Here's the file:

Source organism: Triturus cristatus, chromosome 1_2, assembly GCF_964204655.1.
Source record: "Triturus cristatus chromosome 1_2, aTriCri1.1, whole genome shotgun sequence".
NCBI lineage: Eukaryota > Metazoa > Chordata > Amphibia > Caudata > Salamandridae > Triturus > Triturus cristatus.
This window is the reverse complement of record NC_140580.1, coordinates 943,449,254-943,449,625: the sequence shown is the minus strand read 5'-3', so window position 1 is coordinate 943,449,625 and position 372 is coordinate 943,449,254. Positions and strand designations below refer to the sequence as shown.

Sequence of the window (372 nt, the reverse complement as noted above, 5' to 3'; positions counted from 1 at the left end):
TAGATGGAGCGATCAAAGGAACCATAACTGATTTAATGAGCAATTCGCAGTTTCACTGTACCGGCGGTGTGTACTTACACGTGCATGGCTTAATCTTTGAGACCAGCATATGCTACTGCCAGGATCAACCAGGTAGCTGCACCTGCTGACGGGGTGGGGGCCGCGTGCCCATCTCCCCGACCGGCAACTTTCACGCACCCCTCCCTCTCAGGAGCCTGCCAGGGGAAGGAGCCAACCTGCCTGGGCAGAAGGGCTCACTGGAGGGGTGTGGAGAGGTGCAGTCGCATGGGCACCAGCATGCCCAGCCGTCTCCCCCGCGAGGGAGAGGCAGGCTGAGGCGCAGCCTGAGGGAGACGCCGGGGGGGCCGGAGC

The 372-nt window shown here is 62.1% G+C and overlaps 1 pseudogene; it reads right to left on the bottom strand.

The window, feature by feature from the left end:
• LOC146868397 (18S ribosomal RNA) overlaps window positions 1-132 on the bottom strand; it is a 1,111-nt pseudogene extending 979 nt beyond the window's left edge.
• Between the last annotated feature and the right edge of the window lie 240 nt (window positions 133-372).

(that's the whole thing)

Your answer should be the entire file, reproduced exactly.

Source organism: Triturus cristatus, chromosome 1_2, assembly GCF_964204655.1.
Source record: "Triturus cristatus chromosome 1_2, aTriCri1.1, whole genome shotgun sequence".
NCBI lineage: Eukaryota > Metazoa > Chordata > Amphibia > Caudata > Salamandridae > Triturus > Triturus cristatus.
This window is the reverse complement of record NC_140580.1, coordinates 943,449,254-943,449,625: the sequence shown is the minus strand read 5'-3', so window position 1 is coordinate 943,449,625 and position 372 is coordinate 943,449,254. Positions and strand designations below refer to the sequence as shown.

Sequence of the window (372 nt, the reverse complement as noted above, 5' to 3'; positions counted from 1 at the left end):
TAGATGGAGCGATCAAAGGAACCATAACTGATTTAATGAGCAATTCGCAGTTTCACTGTACCGGCGGTGTGTACTTACACGTGCATGGCTTAATCTTTGAGACCAGCATATGCTACTGCCAGGATCAACCAGGTAGCTGCACCTGCTGACGGGGTGGGGGCCGCGTGCCCATCTCCCCGACCGGCAACTTTCACGCACCCCTCCCTCTCAGGAGCCTGCCAGGGGAAGGAGCCAACCTGCCTGGGCAGAAGGGCTCACTGGAGGGGTGTGGAGAGGTGCAGTCGCATGGGCACCAGCATGCCCAGCCGTCTCCCCCGCGAGGGAGAGGCAGGCTGAGGCGCAGCCTGAGGGAGACGCCGGGGGGGCCGGAGC

The 372-nt window shown here is 62.1% G+C and overlaps 1 pseudogene; it reads right to left on the bottom strand.

The window, feature by feature from the left end:
• LOC146868397 (18S ribosomal RNA) overlaps window positions 1-132 on the bottom strand; it is a 1,111-nt pseudogene extending 979 nt beyond the window's left edge.
• Between the last annotated feature and the right edge of the window lie 240 nt (window positions 133-372).